*Child abuse victims are 2.5 times more likely to become involved in crime, drug and alcohol abuse.

    *Abuse occurs at every socioeconomic level, across all ethnic and cultural lines, within all religions and at all educational levels

    *It is estimated that 3-6 percent of the clergy population has abused a child.

    *The typical child sex offender molests an average of 117 children, most of whom do not report the offense.

    *One-third of abuse and neglect victims will go on to abuse or neglect their own children.

    *Statistics indicate that abuse is symptomatic of an overall breakdown of the nuclear family. Abuse cases are significantly higher in broken, blended or cohabitating families.

    Potter gathered these statistics after hours of research, using many online sources including www.childhelp.org and www.childabuse.org. But statistics aren’t what spurred her into action – it was the release of her daughter’s abuser after more than 14 years in prison. “I don’t feel that child sex offenders can be rehabilitated. It’s a very uneasy feeling to know he’s out and about,” Potter said. “He could move next door to me, if he wanted to. To me, that’s very offensive. I wanted to vent those feelings into something positive.”

    Potter works indirectly with Peck Police Chief Paul Rich to review the National Sex Offender Registry to ensure child abusers do not move into the area. “There actually was a case where a man from out of state, who’d just been released from prison, moved into Peck. He was living with his brother and their three children. Between us, we got him to move out of our area,” she said. Rich remembers the case.

    “They were actually in violation of the provisions set forth in the Michigan statute for convicted sex offenders, having to live an excess of one thousand feet from a school zone,” Rich said. “When we brought that to their attention, they moved out of state. That was due to (Potter’s) efforts.” Rich said Potter has contacted him at other times, too. “And that’s good. It’s nice to have somebody who will alert you to them,” Rich said. “Any time someone gets out and into the area, she’s right on top of that.”

    Along with being vigilant, Potter believes the best way to break the abuse cycle is to educate parents, caregivers and the public and, most important, to arm the victims themselves with information. First of all there are many different types of abuse: Physical, sexual, emotional and neglect. “You want to look for any type of unexplained bruising and continuous injuries – bruising, bite marks, bald spots, burns, welts, as well as obvious fractures,” she said. Emotionally, abused children may be nervous or aggressive. Sexual abuse signs include difficulty walking, elimination problems, bacterial infections, itching, precocious knowledge of sexual activity, blood in underwear, and regressions such as sucking the thumb and bedwetting. Other emotional signs include depression or fear of a specific person.

    Education is what Potter’s books attempt to do:

    The first book in the series, “One Step Ahead of Fate,” covers domestic violence, the story of a woman’s experience. The first half is the actual story. “In the back is the self-help section for whoever wants it,” Potter said. The book was published by the national publishing firm Publish America and will be out around Christmastime.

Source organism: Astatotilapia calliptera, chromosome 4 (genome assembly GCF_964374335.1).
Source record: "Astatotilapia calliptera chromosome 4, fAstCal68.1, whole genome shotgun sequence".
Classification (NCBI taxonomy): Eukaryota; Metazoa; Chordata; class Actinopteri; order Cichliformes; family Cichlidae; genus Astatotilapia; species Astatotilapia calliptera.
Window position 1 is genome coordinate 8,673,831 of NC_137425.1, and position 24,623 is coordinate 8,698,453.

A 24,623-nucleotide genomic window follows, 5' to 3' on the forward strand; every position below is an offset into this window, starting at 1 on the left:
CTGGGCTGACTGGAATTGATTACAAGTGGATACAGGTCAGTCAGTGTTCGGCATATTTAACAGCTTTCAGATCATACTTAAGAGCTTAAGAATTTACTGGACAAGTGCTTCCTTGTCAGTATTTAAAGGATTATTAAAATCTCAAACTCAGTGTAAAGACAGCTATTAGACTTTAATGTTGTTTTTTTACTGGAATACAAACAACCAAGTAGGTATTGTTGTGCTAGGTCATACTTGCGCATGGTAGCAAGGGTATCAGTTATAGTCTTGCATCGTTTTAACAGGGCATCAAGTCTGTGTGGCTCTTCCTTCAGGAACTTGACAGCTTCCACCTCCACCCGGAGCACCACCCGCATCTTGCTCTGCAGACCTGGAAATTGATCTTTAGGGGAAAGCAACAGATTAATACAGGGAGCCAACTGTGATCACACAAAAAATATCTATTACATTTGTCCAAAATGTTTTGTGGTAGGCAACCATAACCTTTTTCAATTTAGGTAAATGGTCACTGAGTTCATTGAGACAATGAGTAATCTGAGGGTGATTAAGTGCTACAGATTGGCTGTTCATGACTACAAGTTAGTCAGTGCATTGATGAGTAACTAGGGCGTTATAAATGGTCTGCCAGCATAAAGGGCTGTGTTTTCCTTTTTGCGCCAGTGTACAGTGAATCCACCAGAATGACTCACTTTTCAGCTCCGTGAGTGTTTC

“The Child Abuse Survivor Project” is a collection of abuse stories from around the world. “It happens more than we know. I think more of these cases are being heard today,” Potter said.

    “Unnecessary Roughness…Til Death Do Us Part,” is the fictional account of a woman who marries her sweetheart – a professional football player – who kills her in the end. While the book is fiction, it’s based on many factual statistics. “I think it will hit home with a lot of battered women,” Potter said.

    The latter two books are self-published and are available now.

    Many more statistics detailing the methods, signs, symptoms and affects of child abuse may be found at Potter’s websites. While it is legally mandatory for all U.S. citizens to report suspected cases of child abuse, the fact that more than 60 percent go uninvestigated can be daunting.

    “My mission is to try and make difference,” she said. She would like to become a public speaker, doing informative seminars with children, parents, teachers and caregivers. “You would be surprised how many parents don’t know how to use the National Sex Offender Registry and the Family Watchdog. It will show any sex offenders living in your area and what they were convicted of,” she said. Parents also might want to access www.mipsor.state.mi.us, the Michigan version of the national registry, she said.

    Written By Margaret Whitmer — Reporter


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    DREAMCATCHERS FOR ABUSED CHILDREN, INC. is an official non-profit 501(c)3 child abuse & neglect organization. Our mission is to educate the public on all aspects of child abuse such as symptoms, intervention, prevention, statistics, reporting, and helping victims locate the proper resources necessary to achieve a full recovery. We also cover areas such as bullying, teen suicide & prevention, children\'s rights, child trafficking, missing & exploited children, online safety, and pedophiles/sex offenders.